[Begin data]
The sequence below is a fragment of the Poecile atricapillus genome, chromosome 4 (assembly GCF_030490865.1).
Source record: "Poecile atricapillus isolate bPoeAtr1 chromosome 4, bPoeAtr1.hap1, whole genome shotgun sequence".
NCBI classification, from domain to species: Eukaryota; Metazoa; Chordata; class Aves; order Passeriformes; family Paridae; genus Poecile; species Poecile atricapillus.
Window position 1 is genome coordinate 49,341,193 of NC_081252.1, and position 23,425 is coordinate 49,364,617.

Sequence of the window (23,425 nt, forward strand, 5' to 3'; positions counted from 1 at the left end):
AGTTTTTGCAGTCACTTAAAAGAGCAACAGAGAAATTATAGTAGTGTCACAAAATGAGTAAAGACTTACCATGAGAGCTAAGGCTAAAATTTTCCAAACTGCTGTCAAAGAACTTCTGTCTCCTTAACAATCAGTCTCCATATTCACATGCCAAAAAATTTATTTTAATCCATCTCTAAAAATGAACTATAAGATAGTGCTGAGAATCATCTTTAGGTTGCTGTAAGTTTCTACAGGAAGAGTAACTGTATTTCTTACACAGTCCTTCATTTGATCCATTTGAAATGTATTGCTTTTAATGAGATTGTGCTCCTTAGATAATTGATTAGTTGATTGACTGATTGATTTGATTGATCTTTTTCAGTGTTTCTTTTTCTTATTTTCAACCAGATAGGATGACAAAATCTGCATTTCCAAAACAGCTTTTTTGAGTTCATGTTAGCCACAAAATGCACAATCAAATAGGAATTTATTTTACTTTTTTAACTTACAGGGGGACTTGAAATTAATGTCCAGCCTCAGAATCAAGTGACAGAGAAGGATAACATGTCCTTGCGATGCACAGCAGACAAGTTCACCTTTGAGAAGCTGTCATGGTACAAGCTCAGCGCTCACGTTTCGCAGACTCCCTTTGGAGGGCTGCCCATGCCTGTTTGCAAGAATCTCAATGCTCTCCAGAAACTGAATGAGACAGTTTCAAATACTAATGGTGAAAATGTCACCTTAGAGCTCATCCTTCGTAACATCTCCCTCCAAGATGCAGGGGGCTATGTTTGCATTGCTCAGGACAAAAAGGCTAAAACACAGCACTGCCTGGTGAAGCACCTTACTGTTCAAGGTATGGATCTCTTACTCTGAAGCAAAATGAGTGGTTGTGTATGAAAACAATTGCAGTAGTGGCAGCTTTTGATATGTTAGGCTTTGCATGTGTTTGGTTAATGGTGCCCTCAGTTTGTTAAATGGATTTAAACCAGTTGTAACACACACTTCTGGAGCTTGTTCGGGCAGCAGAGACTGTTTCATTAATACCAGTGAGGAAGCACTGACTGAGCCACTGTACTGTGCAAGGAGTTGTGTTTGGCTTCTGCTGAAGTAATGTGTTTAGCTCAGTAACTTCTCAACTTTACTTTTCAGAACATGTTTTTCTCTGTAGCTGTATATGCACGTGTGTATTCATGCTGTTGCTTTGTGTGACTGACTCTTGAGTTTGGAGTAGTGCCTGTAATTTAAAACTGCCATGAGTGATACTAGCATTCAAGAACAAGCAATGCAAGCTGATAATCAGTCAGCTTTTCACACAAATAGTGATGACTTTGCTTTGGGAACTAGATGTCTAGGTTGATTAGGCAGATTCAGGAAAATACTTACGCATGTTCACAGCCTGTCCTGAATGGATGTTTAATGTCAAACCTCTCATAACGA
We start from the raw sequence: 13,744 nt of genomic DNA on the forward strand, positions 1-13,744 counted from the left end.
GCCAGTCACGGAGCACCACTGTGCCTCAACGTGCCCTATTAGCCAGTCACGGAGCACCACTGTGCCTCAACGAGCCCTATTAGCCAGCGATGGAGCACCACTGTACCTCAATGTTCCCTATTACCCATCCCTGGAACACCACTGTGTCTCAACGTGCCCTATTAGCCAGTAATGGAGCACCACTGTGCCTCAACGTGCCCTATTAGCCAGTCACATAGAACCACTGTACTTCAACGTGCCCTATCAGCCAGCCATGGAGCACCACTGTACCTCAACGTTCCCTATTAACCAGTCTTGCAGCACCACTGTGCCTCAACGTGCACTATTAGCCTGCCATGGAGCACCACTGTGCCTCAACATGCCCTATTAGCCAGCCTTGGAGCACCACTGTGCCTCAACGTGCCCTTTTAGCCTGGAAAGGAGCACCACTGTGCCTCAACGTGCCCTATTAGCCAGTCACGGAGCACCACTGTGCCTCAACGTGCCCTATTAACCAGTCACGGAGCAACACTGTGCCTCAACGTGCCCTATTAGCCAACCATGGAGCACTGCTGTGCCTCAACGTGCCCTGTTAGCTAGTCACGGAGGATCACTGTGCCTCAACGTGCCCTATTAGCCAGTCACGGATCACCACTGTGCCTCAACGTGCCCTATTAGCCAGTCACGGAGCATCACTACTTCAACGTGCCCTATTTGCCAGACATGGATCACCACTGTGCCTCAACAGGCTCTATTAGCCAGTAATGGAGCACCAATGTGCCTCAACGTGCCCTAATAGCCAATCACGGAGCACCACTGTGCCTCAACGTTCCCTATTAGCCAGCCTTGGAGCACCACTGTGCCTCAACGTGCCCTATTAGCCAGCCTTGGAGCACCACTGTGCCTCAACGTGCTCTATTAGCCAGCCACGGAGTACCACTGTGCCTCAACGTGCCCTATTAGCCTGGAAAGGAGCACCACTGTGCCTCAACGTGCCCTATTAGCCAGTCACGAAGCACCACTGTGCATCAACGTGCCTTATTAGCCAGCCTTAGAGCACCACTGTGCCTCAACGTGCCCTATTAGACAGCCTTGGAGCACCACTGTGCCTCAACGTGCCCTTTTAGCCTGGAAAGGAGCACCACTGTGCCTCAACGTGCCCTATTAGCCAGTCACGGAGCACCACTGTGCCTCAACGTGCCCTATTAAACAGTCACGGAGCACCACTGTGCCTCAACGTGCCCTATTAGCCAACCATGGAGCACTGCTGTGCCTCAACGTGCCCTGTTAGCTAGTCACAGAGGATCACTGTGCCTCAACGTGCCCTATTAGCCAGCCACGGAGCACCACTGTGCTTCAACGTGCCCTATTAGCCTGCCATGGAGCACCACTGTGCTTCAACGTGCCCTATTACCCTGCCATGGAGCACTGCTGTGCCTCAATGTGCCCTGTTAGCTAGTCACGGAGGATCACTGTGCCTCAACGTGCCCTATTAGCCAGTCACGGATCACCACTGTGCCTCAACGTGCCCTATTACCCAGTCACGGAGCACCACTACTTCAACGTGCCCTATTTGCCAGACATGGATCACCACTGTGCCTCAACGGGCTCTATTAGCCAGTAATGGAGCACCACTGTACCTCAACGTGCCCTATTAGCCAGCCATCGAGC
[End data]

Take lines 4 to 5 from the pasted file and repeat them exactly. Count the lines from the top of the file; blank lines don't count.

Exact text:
Window position 1 is genome coordinate 49,341,193 of NC_081252.1, and position 23,425 is coordinate 49,364,617.

Sequence of the window (23,425 nt, forward strand, 5' to 3'; positions counted from 1 at the left end):